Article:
Returning to the point the insomniac was originally attempting to make ... the picture in question is of the famous French actress Sarah Bernhardt, her faithful Borzoi sprawled at her feet which, while we're on the subject of Borzoi, is the insomniac's favourite breed. And now that the offspring have pretty much vacated the Gothic Mansion for the most part and it is feeling rather desolate, perhaps the acquisition of another Baby Borzoi should be considered so that once again we could be routinely entertained by the pitter-patter of giant feet galloping down the deserted hallways.
|Sarah Bernhardt by Georges Clairin, 1876|
Returning once more to the topic of this week's post: Sarah Bernhardt - Original Goth? How else could you describe a woman who, instead of wearing a bird on her hat as was the current fashion, flaunted a bat. Incidentally, the insomniac is seriously contemplating the recreation of this magnificent hat as her next craft project. It would seem a midnight eBay excursion to locate a taxidermy bat will be required in the not-to-distant future.
|Sarah sporting her Bat Chapeau ...|
And who, besides a true Goth, would sleep in a coffin? Truly, only a woman with a grand sense of the theatrical - but also of the practical, since these photographs were widely sold and brought her tremendous notoriety.
|Sarah dans son Cercueil |
(that's French for coffin) ...
The insomniac adores this next photograph of Sarah. Back in the day, she attempted to emulate this look herself, with pale foundation to create that deathly pallor and kohl to mimic those sunken eyes, blissfully unaware that thirty years later a deathly pallor and sunken eyes would be achievable without any makeup at all. Mmmphh.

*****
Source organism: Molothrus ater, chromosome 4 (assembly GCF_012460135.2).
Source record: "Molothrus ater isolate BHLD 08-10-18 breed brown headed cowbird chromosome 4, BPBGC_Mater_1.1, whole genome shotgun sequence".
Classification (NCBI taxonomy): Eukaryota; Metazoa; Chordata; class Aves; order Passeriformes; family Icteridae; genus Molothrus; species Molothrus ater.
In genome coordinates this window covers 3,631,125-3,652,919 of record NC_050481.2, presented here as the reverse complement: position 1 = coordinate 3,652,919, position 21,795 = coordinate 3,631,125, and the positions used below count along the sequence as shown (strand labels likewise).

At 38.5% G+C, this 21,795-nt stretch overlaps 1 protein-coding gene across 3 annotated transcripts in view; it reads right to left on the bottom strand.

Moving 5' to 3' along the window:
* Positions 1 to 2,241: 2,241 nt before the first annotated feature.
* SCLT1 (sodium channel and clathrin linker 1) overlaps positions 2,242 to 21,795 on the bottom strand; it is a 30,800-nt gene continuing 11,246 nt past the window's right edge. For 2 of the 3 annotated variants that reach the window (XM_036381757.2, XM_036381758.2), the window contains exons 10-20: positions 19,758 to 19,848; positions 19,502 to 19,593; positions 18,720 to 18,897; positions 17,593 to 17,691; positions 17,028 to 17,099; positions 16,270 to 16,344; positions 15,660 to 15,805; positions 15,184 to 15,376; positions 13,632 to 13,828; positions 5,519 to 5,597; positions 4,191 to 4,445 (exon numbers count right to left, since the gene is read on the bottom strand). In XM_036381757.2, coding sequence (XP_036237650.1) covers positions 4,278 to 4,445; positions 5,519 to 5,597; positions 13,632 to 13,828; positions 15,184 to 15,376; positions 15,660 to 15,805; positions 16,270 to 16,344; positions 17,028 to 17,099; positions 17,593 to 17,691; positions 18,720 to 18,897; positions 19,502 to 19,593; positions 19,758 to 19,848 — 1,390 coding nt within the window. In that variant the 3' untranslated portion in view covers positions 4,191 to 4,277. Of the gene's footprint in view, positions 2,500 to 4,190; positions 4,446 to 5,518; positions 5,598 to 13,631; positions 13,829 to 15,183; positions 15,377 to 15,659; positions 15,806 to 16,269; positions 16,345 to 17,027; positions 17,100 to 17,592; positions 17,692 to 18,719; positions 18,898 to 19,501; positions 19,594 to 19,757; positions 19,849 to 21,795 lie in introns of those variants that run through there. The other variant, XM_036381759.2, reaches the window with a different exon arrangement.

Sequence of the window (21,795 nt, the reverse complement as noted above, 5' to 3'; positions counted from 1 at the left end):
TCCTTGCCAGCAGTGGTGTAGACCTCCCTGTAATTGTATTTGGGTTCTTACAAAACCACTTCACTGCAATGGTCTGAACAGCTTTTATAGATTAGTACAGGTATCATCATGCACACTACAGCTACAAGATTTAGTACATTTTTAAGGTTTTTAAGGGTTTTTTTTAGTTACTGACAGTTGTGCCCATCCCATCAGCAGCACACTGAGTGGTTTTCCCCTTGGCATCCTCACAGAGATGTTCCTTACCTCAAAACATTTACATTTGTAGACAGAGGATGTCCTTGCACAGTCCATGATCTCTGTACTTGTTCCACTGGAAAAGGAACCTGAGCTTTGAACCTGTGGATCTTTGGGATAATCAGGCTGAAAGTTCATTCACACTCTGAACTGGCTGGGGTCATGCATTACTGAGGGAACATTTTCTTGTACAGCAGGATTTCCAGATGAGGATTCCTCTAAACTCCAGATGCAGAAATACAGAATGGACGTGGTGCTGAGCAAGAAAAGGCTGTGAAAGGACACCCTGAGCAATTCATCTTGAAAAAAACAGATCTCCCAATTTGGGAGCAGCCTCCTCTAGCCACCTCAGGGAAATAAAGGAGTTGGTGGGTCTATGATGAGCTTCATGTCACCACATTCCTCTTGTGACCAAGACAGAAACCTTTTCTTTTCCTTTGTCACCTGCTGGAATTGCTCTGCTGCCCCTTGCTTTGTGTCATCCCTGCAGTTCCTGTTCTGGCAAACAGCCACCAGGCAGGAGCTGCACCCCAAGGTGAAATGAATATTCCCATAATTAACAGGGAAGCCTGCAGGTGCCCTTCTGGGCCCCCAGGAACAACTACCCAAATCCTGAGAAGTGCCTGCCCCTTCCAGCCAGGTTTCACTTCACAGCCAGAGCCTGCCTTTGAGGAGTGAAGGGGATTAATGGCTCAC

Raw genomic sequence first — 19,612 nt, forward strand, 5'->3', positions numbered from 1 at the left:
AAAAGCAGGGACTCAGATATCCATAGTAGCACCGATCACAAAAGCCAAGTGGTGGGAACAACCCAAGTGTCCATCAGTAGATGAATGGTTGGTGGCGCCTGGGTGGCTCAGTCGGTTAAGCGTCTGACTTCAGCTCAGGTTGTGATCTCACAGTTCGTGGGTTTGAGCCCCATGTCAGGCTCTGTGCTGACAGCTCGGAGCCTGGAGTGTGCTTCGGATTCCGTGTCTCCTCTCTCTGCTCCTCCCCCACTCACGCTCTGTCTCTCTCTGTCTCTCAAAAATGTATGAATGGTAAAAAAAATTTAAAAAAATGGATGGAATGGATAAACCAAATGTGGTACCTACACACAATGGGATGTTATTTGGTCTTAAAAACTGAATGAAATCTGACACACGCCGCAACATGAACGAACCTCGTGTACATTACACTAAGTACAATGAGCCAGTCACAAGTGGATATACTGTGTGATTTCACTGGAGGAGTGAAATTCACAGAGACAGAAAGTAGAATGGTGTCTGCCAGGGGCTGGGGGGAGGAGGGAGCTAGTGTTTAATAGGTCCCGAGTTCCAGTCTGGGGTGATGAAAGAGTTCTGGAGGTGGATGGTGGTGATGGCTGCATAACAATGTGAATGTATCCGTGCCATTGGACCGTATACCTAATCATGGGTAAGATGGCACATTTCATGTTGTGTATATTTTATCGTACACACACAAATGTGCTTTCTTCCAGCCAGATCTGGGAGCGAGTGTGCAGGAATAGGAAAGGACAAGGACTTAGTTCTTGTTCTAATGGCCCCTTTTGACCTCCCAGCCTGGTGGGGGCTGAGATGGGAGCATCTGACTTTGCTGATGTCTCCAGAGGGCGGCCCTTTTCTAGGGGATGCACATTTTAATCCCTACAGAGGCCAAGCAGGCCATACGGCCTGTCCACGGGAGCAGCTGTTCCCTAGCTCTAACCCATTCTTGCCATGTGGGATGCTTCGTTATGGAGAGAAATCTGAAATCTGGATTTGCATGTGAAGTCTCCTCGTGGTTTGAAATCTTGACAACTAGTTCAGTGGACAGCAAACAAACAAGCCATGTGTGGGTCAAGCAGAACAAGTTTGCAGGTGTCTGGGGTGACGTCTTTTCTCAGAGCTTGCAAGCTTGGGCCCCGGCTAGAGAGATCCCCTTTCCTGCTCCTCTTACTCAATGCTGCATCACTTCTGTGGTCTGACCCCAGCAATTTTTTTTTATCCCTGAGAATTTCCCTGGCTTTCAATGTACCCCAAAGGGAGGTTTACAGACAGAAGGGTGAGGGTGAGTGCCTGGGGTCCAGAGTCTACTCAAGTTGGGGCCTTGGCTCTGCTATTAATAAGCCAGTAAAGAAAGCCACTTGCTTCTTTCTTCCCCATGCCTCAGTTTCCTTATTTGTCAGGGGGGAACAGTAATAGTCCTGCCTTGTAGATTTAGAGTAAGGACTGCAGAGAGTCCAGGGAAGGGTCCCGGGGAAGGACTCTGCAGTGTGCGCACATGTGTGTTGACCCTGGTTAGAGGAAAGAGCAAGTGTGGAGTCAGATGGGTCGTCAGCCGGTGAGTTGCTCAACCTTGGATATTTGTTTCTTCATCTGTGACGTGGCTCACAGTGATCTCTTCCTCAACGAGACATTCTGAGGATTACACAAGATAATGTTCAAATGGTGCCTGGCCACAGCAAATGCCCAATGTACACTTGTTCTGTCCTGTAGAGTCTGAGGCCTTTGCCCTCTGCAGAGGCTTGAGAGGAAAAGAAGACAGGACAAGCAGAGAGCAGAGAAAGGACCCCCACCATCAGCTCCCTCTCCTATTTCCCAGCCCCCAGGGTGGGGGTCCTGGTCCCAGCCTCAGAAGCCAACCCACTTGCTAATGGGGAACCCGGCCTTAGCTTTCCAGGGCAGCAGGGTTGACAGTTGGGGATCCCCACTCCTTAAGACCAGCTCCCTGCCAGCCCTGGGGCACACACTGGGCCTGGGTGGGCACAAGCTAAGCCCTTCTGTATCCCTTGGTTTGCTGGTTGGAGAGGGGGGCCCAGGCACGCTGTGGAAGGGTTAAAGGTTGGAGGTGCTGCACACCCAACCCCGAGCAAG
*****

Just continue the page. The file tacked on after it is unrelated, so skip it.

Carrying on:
|Sarah with Lily Langtry|
What a contrast of styles, and oh, that fur coat ...
Sarah led an eccentric life, often wearing magnificent clothing she designed herself. As Alfons Mucha wrote: “Sarah's outfits were marked by their originality. She didn't worry about fashion, she dressed in accordance with her own tastes.” Please feel free to correct the insomniac if she's mistaken, but doesn't dressing in opulent brocades, furs and embroidered belts with dangling bits sound like the very definition of Goth? Provided it's all done in varying shades of black, of course.
|Definitely not what you'd call a casual dresser ...|
This postcard is another favorite in the insomniac's rather large collection of obscure postcards that reside in the real third-floor attic, in The Box Stuffed with Postcards which sits on top of The Box Stuffed with Prints which sits on top of - well, you get the idea ...
|This table makes the insomniac lightheaded with envy ...|
|... as does this chair.|
Now this is the insomniac's idea of a proper Family Room, although there doesn't seem to be a spot for the computer or the television. And perhaps the barcalounger also needs to find a new home?
|Sarah, with her back to the camera and Clairin's painting behind the chandelier ...|
As well as a gifted actress, Bernhardt was also a brilliant sculptor (Gustave Doré was her tutor) and exhibited regularly in the Paris Salon for almost twenty-five years. She kept a studio in Paris and at her holiday home at Belle-Ile-en-Mer. Perhaps it isn't too late for the insomniac to revisit the idea of Art School, and instead of a Family Room conversion maybe an Artist's Studio is in order.
But if one has an Artist's Studio, then one would be under pressure to create great works of art. On second thought, redecorating the Family Room is clearly the better idea.
|After the Tempest|
|Marble Funerary Portrait of Jacques Damala, 1889|
Sarah made her début at the Théâtre-Français in 1862 and gave her last performance in 1923, filming La Voyante just before she died - over 60 years of acting on stage and in silent films. A few melodramatic poses from her theatrical roles ...
Following is a short clip of Sarah in the silent film La Reine Élisabeth from 1912 - the flinging of the arms and the wringing of the hands - so Gothic, so Dramatic, so Divine!
Sarah The Life of Sarah Bernhard, Robert Gottlieb
Sarah and Her World, Joanna Richard
The Divine Sarah, Arthur Gold and Robert Fizdale